Earlier this year, U.S. Representative French Hill (R-AR) and Sen. Tom Cotton (R-AR) introduced bicameral bills that would introduce a new requirement to classify disability claimants as either (1) expected to medically improve or (2) not expected to medically improve. If a beneficiary is expected to improve, the benefits will expire after a prescribed time (during which the claimant is expected to rejoin the workforce). The changes will also provide beneficiaries who are expected to return to the workforce with retraining and other assistance to help them transition back to work. If beneficiaries are not expected to medically improve, their benefits will remain the same and they do not have to reapply for benefits.
H.R. 3566 and S.2016, the “SSDI Return to Work Act,” seeks to encourage disability claimants to return to the workforce by sunsetting their benefits and providing job assistance. If these bills are adopted by Congress and signed into law by President Trump, the new law would require beneficiaries to be assessed to determine their potential for medical improvement. If medical improvement is expected, the beneficiary would be provided a timeline to obtain employment. The timeline would be based on the expected duration for medical improvement. To assist beneficiaries, the program will include job training and placement programs.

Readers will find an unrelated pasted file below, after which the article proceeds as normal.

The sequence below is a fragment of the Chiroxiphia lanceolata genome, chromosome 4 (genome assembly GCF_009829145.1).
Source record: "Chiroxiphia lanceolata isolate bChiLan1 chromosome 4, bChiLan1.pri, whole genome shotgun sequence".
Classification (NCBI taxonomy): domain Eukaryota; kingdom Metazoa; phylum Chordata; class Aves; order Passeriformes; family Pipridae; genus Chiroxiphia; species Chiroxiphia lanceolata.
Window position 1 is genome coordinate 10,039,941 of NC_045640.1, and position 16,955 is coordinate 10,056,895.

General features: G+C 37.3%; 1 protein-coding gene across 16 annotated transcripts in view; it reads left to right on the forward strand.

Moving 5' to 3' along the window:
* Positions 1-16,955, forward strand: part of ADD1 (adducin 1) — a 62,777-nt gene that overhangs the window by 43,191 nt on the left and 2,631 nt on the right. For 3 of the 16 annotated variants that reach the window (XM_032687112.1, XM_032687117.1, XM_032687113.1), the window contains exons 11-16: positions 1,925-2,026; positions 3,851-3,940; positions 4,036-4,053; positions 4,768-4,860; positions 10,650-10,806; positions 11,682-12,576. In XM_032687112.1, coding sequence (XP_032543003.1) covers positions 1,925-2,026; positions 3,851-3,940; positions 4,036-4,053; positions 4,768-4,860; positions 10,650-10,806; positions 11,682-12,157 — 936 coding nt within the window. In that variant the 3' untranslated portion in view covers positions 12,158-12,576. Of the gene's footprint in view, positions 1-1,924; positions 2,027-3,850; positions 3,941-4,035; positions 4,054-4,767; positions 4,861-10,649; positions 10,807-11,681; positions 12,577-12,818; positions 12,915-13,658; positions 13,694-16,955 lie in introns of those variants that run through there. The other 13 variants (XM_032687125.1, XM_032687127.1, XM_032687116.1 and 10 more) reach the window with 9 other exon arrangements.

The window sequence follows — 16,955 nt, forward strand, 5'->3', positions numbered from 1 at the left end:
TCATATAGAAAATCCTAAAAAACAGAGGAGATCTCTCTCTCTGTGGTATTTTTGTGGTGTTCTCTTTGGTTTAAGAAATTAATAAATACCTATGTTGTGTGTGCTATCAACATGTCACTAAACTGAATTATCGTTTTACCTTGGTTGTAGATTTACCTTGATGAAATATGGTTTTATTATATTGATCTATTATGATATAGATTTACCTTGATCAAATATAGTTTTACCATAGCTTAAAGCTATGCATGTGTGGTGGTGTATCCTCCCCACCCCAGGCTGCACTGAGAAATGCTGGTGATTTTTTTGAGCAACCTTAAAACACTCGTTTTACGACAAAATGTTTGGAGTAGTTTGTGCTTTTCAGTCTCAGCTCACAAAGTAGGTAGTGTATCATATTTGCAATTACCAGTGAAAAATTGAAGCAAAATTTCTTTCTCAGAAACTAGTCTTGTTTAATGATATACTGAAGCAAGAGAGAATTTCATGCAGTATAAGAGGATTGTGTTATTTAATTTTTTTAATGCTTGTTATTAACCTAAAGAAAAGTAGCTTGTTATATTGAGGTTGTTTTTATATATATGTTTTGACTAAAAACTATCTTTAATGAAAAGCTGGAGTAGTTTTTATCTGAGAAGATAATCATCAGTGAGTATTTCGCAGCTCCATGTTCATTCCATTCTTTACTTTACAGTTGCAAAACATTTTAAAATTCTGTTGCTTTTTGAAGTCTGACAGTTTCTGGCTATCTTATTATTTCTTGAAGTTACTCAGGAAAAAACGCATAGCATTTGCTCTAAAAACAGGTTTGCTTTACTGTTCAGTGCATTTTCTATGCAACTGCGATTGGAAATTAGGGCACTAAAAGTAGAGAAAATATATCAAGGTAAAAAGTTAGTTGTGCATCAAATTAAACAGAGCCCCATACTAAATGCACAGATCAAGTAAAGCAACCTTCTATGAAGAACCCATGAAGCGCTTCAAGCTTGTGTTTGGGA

However, if a beneficiary is unable to obtain employment, he or she can reapply for disability benefits. Individuals who are not expected to improve medically are not required to reapply to the program and do not have to rejoin the workforce.
Justification for Disability Reform
According to Representative Hill, these changes will encourage beneficiaries to return to the workforce. He asserts that the SSDI program has increased from $20 billion in 1970 to $143 billion in 2017 while the number of people who returned to work dropped from 6 percent to 0.5 percent. According to Rep. Hill, these changes will reduce the abuse of the program, save taxpayers money, and encourage individuals who can work to return to work.
While reducing fraud in any benefits program is an important goal, HR 3566 and S.2016 do so by diverting resources from beneficiaries. The bill requires Social Security to conduct more frequent and more in-depth reviews which will cost substantial sums, and it pays for these reviews by authorizing the SSA to withdraw funds from the Disability Trust Fund.